A CONVERSATION WITH CANDIDATES HOPING TO BE THE NEXT SECRETARY GENERAL

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  • Srgjan Kerim - Macedonia

    Srgjan Kerim, the former Macedonian foreign minister and president of the UN General Nations Assembly from 2007 to 2008, has taught economics and speaks nine European languages, including Italian and Croatian. In his manifesto he writes: "The world is facing indescribable terrorist attacks, extremism, gender violence, poverty and starvation, environmental disasters and drought, civil wars and uprisings. And if there is anything that can bring us back to humanity, [it] is the faith, belief and partnership between nations and peoples that can restore our war torn and desolate communities."

     

  • Vesna Pusić - Croatia

    Vesna Pusić, the former deputy prime minister of Croatia, is a vocal supporter of the rights of women. She has worked in politics and the NGO sector, while her academic research focused on post-communist and post-conflict societies. In her mission statement, she describes the UN as a "flawed" but "essential" institution. "I saw the United Nation’s shortcomings first hand in my own country ... There was much to criticise: peacekeeping troops that didn’t keep the peace, safe areas that weren’t safe, and a peace process that involved multiple and revolving mediators who often seemed to have divergent agendas."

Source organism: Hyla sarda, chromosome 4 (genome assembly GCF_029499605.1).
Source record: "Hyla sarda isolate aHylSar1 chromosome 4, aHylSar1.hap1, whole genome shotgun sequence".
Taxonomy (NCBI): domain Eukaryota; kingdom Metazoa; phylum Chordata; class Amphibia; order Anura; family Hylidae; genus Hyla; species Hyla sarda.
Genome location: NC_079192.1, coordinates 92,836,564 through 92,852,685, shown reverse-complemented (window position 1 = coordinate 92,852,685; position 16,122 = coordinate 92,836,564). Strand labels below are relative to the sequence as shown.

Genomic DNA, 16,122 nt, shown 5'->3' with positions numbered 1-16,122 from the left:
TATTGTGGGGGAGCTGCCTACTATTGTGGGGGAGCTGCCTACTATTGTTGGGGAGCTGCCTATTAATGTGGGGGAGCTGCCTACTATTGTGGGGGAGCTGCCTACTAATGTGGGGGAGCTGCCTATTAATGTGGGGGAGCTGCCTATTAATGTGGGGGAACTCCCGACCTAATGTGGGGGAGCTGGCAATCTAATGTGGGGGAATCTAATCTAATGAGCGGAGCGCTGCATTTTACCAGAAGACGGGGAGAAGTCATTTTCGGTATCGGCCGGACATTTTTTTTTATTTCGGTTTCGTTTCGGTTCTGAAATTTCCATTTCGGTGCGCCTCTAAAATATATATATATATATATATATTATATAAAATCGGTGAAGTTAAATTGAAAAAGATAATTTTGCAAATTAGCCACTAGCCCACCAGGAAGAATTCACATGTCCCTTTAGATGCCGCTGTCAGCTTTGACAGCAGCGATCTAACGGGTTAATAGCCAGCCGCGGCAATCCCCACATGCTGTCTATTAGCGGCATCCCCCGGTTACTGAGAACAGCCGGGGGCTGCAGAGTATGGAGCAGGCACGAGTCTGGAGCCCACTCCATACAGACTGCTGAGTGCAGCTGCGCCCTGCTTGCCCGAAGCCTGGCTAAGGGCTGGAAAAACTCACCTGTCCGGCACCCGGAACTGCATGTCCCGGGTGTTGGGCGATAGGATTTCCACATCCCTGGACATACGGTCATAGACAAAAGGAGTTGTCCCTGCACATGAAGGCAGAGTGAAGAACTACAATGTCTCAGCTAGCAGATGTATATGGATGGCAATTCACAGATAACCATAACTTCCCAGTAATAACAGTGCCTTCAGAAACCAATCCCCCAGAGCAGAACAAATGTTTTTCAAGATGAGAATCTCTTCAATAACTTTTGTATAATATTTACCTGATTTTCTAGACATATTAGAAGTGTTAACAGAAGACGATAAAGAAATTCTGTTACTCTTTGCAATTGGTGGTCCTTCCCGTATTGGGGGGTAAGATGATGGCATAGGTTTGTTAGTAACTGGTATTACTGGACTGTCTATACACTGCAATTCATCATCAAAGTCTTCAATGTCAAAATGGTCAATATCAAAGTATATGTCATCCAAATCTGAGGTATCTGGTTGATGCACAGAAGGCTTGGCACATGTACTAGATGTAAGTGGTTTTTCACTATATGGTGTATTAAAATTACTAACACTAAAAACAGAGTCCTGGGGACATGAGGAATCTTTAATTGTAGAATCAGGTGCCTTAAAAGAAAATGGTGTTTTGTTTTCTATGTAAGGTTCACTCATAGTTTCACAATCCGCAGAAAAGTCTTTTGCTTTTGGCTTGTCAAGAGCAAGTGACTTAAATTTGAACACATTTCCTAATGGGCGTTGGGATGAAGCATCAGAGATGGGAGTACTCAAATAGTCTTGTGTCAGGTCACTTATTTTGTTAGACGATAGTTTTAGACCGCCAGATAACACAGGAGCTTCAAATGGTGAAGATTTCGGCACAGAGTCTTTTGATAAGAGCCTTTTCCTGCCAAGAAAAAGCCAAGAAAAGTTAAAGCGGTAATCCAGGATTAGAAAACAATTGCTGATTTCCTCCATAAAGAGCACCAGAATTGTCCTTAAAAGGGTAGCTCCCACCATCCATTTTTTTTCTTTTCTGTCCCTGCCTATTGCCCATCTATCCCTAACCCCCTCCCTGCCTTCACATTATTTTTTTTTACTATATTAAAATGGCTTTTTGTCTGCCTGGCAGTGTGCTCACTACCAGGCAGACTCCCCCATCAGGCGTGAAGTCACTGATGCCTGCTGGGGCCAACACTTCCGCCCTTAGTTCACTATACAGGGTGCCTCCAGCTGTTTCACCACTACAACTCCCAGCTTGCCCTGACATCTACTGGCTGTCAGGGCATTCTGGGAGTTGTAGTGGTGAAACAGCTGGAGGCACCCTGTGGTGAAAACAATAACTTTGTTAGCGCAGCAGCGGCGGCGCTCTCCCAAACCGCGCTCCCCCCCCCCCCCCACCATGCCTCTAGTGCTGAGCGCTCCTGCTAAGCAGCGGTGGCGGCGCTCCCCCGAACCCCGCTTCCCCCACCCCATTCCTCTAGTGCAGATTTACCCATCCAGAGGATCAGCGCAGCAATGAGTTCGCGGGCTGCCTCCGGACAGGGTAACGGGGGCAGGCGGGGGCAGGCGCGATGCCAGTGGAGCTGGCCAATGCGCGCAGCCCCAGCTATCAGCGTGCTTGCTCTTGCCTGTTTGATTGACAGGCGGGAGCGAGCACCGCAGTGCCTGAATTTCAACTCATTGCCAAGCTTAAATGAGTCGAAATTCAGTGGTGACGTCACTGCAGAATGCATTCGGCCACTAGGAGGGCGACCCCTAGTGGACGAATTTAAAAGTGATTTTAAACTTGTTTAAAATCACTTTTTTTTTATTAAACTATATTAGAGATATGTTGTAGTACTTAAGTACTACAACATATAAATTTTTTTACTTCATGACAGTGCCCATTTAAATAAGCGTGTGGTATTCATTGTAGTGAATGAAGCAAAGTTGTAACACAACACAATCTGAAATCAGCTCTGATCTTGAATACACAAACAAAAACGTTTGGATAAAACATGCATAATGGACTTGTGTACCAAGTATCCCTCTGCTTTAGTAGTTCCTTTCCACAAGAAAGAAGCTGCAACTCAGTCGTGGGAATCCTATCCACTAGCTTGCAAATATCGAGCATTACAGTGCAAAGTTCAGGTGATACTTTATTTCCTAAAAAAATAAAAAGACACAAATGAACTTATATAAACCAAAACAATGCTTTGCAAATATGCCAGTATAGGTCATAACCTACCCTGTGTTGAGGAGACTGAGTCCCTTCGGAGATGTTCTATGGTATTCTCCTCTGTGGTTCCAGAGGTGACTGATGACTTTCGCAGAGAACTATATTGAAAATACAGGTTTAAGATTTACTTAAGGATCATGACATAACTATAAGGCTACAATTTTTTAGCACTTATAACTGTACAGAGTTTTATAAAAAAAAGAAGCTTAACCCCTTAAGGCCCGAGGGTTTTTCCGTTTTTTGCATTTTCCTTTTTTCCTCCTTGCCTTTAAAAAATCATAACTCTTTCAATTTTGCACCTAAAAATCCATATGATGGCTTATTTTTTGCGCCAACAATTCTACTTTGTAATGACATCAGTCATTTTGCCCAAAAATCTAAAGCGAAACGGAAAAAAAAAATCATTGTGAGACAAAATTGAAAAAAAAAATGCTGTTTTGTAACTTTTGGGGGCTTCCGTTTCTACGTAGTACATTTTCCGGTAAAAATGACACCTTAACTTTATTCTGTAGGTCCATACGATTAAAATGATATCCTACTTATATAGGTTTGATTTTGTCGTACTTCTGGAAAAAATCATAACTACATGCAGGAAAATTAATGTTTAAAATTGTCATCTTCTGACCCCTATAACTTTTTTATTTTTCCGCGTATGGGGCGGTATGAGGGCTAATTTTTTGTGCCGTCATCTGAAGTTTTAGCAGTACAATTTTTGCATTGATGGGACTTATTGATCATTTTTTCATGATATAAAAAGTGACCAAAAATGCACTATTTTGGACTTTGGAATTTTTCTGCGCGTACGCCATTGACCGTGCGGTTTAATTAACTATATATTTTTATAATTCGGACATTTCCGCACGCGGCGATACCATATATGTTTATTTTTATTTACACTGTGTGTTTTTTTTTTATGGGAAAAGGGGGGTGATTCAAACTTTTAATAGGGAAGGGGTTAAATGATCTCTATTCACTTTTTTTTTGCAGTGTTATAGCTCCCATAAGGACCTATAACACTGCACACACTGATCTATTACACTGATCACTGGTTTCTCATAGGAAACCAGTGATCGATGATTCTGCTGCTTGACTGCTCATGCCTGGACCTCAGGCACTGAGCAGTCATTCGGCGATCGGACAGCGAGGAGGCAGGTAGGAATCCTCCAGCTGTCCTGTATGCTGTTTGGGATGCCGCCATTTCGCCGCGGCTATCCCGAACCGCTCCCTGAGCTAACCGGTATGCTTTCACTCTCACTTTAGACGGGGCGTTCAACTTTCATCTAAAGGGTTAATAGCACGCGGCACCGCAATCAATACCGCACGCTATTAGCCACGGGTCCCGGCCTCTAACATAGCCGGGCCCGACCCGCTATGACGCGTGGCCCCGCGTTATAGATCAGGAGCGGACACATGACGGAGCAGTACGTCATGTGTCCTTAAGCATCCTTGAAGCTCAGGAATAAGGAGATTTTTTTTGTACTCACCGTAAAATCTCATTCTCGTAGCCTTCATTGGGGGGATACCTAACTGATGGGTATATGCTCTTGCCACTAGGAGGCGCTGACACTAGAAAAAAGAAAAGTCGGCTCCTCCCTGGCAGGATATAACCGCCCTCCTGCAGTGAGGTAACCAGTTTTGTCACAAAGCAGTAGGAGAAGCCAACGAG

• Igor Lukšić - Montenegro

    Igor Lukšić was the prime minister of Montenegro between 2010 and 2012, and pressed for reforms that led to the ascension talks with the EU. He speaks five European languages and has published books of poetry and prose, as well as papers on economics and transition. "The role of the next secretary-general will not be to reinvent the wheel, but to make sure to optimise delivering on agendas ... To make ever more value for money invested in order to achieve the commitment to leave no one behind," he writes in his mission statement.

     

  • Danilo Türk - Slovenia

    Danilo Türk was the president of Slovenia from 2007 until 2012, having run as an independent candidate, and served as the first Slovenian Permanent Representative to the UN from 1992 to 2000. In the former Yugoslavia, he worked as a human rights scholar. His mother was sent to a forced labour camp at the age of 14. "The UN needs a strong moral commitment to its original purposes and objectives in its effort to reduce and eliminate extreme poverty, to ensure sustainability of economic and social development, to strengthen human dignity and rights and to prevent violent conflicts," Turk writes in his mission statement.

     

  • Irina Bokova - Bulgaria

    Irina Bokova, currently the UNESCO director, is also Bulgaria's former acting minister of foreign affairs. She advocates for education for all, sustainable development and the safety of journalists. Her father was the communist-era politician Georgi Bokov. "I am more convinced than ever that the world, and the United Nations at its service, need a new humanistic approach to tackle a horizon of pressing challenges and threats," she says in her mission statement.